'Thirty killed, 55 wounded in Syrian blasts'

Syria TV: Two rigged vehicles cause explosion in the capital killing several civilians and soldiers; Damascus claims al-Qaida involvement; Hezbollah TV says most casualties are civilians.

Syrian protesters in Damascus_311 (photo credit: Reuters)
Syrian protesters in Damascus_311
(photo credit: Reuters)
BEIRUT - Two booby-trapped cars blew up at security sites in Damascus on Friday, killing a number of civilians and soldiers, state television said, in the worst violence to hit Syria's capital during nine months of unrest against President Bashar Assad.
Al Manar, a television news channel owned by Hezbollah, a major ally of Assad, put the number of dead from the blasts at 30 with 55 wounded and said most of the casualties were civilians. Al Manar cited information from its own correspondents at the scene.
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Syrian television described the attack as a suicide bombing and said initial inquiries indicated al Qaeda was behind it.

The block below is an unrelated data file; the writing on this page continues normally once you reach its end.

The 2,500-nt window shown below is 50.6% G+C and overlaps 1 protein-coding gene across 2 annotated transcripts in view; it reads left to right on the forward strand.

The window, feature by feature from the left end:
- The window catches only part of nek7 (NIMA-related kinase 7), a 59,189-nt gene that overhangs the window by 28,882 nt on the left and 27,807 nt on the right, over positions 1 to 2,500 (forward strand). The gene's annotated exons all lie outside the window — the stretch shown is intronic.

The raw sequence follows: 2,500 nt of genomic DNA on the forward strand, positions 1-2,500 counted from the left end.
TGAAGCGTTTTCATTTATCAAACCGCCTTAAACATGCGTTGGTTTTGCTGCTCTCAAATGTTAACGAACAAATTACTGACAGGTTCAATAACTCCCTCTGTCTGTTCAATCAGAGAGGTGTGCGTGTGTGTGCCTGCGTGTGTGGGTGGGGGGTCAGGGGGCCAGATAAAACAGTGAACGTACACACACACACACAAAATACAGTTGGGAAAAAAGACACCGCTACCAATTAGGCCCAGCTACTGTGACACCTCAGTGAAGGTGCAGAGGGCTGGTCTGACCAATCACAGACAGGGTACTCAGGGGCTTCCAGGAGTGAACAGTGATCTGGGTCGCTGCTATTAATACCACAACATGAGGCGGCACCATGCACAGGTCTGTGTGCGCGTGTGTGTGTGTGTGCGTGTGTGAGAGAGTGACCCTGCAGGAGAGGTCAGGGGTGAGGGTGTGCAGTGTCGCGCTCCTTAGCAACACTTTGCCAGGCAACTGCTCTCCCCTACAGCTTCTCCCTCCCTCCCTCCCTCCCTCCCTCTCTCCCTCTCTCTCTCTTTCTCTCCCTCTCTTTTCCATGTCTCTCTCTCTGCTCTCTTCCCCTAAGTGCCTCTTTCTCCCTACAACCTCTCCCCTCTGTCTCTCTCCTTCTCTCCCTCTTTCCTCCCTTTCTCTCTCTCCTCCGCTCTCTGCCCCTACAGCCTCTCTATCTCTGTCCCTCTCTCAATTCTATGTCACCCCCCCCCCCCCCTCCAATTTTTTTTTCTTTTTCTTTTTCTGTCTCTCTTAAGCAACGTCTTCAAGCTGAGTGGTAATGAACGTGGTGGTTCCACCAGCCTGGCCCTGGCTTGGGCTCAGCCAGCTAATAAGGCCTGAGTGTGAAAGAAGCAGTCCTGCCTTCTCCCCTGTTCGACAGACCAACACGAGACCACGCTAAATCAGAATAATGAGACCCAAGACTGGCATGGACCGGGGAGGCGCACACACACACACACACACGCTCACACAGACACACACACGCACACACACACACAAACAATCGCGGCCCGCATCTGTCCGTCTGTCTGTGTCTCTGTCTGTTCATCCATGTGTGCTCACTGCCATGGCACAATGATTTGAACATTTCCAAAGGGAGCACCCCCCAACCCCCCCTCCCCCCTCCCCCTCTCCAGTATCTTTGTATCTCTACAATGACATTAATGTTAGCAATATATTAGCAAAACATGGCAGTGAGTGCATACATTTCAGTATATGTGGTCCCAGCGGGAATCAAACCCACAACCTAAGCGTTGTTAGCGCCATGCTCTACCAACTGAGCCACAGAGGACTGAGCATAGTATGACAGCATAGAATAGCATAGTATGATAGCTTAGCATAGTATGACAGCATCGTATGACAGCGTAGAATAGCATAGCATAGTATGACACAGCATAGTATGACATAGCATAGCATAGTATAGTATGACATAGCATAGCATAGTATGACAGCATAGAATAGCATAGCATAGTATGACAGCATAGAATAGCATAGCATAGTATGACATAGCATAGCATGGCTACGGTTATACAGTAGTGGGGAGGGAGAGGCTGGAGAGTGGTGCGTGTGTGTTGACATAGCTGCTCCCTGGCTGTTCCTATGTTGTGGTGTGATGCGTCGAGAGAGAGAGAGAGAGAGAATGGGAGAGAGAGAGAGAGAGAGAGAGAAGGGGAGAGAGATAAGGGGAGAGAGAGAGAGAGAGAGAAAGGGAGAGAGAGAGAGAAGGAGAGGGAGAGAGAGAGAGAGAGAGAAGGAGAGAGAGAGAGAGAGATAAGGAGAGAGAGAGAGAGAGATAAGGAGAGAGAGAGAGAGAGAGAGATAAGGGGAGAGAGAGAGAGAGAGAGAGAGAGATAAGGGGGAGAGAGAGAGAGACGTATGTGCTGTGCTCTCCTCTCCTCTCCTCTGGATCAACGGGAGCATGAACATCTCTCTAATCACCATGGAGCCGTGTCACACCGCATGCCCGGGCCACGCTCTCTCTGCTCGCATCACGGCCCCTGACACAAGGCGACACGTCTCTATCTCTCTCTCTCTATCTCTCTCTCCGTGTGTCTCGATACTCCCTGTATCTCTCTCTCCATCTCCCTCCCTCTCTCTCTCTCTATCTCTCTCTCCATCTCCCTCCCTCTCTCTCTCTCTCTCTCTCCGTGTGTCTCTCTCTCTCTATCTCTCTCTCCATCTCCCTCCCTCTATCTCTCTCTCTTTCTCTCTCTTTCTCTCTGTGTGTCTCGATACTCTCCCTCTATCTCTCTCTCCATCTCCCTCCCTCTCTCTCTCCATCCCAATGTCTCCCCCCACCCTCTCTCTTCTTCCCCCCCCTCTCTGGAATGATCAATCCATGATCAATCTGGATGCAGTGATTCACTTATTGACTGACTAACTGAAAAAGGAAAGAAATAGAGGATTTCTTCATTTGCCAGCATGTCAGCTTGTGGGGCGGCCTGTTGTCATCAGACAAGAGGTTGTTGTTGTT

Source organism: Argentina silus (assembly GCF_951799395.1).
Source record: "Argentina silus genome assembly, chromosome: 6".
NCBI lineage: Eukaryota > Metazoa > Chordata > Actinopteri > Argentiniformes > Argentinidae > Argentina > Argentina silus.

The attack came a day after the arrival of Arab League officials to prepare for a monitoring team that will check whether Assad is implementing a plan to end the bloodshed.
State television broadcast footage of bloodied bodies being carried in blankets and stretchers into ambulances and people hunting through rubble of a badly damaged building.
A Reuters cameraman was barred from the site. State television also broadcast shots of bloodied streets littered with mangled human remains and blackened debris.
State television said the blasts targeted a state security administration building and a local security branch.
The United Nations says Assad's forces have killed more than 5,000 people in their crackdown on the protests, which erupted in March inspired by uprisings in Tunisia, Egypt and Libya.
Syria says it faces a campaign by foreign-backed gunmen and terrorist groups. This week it said more than 2,000 members of the army and security forces had been killed since March.
Anti-Assad protests have swept the country, although central Damascus and the northern commercial city of Aleppo have remained relatively quiet.
A small blast was reported near a Syrian intelligence building in Damascus last month, but there was little damage.
But in recent months the mainly peaceful pro-democracy movement has become overshadowed by pockets of armed insurgency that have launched attacks on Syrian security forces.
The escalating violence on both sides has raised fears that the country is slipping towards civil war.
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